Monday, 14 December 2015

Exoteric, Esoteric, and Levels of Reality

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By Alan Kazlev
The distinction between esoteric and exoteric allows us to see how different areas of knowledge pertain to the four basic metaphysical levels.  If we list general fields of inquiry and practice, we would have:

Realitymy cosmologyNeoplatonic paradigmKabbalistic paradigmHuston Smith (Forgotten Truth) by Huston SmithExotericEsoteric
Godhead or AbsoluteAbsolute RealityAbsolute- 
the One
En SofSpirit/Infiniten/aMonistic mysticism
Spiritual- Divine (God)Noetic
Soul/CelestialReligionTheistic mysticism
Psychic- IntermediatePsychicSoulYetzirahMind/IntermediatePsychology
naive Religion
PhysicalPhysicalSense world (Hyle)AsiyahBody/PhysicalSciencen/a
Obviously, there is some overlap, in that some areas of knowledge (especially in the Mystical and Hermetic - Occult fields) pertain to more than one reality.  Confusion also arises through the fact that lower-order forms of knowledge (such as "born-again" Christianity - Psychic/Intermediate level) claim to represent higher realities (Divine and Absolute) than they actually pertain do.  Moreover, both Esoteric and Exoteric fields pertain to these various levels, the Esoteric fairly accurately, the Exoteric less so.
One could also observe that each of the three main metaphysical alternatives of Materialism, Dualism, and Monism are valid, but only inasmuch as they apply to their own particular "segment" of the spectrum of being. Materialism pertains to the Physical, or level one; Dualism to the Intermediate (psychic or psychological; level two) or the celestial (spiritual; level three) alongside the physical; and Monism to the Infinite (or the Absolute: level four, in contrast and in relation to the other three levels.
At level one, the Physical, the laws of science apply, but not the laws of magic, which belong to level two.  Hence the materialist or sceptic, who understands only level one, dismisses magic as "superstition" or "pseudo-science".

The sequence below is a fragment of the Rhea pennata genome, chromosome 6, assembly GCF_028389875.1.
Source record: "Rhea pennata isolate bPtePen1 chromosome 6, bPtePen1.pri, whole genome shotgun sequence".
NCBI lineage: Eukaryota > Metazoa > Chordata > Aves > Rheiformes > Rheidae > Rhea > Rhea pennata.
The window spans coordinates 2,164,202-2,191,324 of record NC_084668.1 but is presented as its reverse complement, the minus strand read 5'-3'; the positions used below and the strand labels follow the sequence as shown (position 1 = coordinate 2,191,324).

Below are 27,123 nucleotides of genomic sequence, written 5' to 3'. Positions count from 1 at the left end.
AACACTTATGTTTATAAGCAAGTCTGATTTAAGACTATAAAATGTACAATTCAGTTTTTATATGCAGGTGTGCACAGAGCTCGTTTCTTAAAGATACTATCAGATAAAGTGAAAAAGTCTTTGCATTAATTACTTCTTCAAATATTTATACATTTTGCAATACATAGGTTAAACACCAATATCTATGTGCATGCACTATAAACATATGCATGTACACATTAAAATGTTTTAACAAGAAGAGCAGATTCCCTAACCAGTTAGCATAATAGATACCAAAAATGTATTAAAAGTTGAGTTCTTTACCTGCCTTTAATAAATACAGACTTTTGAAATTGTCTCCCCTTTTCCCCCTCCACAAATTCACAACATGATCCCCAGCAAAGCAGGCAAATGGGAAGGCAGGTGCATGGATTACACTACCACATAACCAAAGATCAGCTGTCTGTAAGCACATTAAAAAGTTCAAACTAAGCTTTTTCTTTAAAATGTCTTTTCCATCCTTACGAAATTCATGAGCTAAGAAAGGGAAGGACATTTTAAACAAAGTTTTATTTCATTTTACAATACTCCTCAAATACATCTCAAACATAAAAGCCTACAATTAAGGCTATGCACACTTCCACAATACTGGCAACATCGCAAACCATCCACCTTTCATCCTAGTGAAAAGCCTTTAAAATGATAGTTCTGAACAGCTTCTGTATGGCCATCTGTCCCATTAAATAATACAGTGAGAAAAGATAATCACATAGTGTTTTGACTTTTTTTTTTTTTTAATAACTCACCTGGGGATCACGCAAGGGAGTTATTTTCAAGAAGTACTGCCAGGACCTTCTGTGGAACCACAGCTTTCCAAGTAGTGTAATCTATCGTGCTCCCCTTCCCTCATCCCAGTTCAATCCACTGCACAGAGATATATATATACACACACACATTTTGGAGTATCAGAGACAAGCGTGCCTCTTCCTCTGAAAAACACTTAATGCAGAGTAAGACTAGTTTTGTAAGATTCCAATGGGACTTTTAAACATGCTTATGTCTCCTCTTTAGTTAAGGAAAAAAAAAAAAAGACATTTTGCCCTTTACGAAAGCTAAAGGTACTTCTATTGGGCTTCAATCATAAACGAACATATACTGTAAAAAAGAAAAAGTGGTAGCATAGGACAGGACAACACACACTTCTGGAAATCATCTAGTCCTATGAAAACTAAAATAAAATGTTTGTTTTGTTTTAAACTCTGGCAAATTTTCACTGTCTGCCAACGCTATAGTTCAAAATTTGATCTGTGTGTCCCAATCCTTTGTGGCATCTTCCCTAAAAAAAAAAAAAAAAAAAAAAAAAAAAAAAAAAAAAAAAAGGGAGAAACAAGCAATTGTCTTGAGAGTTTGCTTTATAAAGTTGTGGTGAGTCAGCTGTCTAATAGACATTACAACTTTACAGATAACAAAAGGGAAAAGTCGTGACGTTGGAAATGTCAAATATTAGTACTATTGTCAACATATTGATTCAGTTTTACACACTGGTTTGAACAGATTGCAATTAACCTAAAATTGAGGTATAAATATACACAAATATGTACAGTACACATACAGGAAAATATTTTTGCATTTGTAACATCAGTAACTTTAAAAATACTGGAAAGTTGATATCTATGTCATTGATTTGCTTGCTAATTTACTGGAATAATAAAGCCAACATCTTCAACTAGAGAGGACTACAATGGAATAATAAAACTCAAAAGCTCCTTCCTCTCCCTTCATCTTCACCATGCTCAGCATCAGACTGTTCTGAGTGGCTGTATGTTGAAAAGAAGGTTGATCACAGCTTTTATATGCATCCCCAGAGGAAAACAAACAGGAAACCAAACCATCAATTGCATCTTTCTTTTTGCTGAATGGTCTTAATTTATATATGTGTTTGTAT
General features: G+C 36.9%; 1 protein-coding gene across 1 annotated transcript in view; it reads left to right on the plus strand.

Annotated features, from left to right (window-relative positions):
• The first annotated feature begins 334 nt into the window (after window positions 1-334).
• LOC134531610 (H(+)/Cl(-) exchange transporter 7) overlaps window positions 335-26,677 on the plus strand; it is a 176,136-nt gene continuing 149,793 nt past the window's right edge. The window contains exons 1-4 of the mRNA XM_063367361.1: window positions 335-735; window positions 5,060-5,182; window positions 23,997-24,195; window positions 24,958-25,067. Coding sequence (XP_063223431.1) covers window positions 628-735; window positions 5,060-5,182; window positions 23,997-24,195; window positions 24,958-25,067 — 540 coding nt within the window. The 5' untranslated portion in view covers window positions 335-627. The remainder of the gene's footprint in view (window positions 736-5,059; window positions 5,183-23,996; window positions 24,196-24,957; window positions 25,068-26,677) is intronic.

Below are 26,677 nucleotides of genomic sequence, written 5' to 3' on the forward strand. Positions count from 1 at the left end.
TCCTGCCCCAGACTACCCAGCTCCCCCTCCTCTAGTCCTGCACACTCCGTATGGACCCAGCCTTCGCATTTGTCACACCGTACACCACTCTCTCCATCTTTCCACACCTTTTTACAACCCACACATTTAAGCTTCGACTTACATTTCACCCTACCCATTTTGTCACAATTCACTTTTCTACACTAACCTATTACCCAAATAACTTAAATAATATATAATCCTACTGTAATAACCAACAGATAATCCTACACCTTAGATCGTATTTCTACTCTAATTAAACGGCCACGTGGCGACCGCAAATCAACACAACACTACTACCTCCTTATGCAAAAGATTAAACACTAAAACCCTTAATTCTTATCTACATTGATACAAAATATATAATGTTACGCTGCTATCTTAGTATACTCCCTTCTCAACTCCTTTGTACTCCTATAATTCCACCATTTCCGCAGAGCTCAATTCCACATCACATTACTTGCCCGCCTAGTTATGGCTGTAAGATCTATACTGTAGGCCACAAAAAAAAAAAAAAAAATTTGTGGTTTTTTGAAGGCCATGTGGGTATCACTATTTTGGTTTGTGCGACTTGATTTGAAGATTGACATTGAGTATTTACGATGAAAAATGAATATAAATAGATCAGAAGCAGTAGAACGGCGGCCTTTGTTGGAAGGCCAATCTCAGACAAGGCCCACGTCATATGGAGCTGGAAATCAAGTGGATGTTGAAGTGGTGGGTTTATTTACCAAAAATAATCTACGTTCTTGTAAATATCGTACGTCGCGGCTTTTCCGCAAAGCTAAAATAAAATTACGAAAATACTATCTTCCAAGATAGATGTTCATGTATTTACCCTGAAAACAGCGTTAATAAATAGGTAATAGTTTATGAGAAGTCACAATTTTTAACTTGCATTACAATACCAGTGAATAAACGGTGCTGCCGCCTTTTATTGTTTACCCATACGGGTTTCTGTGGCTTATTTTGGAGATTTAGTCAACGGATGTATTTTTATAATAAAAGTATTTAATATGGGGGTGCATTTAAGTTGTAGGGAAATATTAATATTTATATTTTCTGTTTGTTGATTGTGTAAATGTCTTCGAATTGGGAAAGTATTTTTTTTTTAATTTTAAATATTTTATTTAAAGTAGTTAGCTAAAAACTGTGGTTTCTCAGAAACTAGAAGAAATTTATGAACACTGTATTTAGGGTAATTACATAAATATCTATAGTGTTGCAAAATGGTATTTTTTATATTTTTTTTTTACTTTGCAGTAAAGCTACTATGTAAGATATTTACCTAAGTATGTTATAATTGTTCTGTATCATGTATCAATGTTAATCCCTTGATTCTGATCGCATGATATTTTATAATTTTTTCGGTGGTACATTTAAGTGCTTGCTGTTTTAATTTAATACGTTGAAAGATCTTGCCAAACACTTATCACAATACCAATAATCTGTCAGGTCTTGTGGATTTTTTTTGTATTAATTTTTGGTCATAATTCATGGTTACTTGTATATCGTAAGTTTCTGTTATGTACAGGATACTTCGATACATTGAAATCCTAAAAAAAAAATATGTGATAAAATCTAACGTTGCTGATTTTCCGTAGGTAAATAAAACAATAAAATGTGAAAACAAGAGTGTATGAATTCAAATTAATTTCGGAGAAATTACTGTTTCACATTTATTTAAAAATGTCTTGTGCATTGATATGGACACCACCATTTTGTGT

With each higher level, different laws, and a different way of experiencing Reality, apply.  And sometimes it happens that one of the higher levels can "break through" into one of the lower and manifest there, in so doing overriding the laws of that lower level.  When that happens we have what is generally called a "miracle", a Divine break-through.  Understood from the emanationist perspective it can be seen that there is nothing "supernatural" or "mysterious" about this at all; it is all a matter of metaphysics, even if it is not a matter of physics.

This book is much less about comparative religion and more about a hierarchical cosmology in which the renowned scholar of comparative religion Prof. Smith, inspired by the "Primordialist" School of Fritjof Schuon, Rene Gueneon, and co, posits four ontological grades as a means of integrating science, religion, mysticism, phenomenology, and folklore into one grand picture. I had already been thinking along these lines when I read this book many years ago, but his simple presentation really galvanised my own perspective, and helped give me a basic and uncluttered framework on which to build. There is no real mention of emanation in his book, and so his cosmology is curiously static, and in addition quite simplistic. One might also wonder if this ontological gradation is as universally held as he claims. But even so this is a very good introduction to the idea of an ontological gradation of reality

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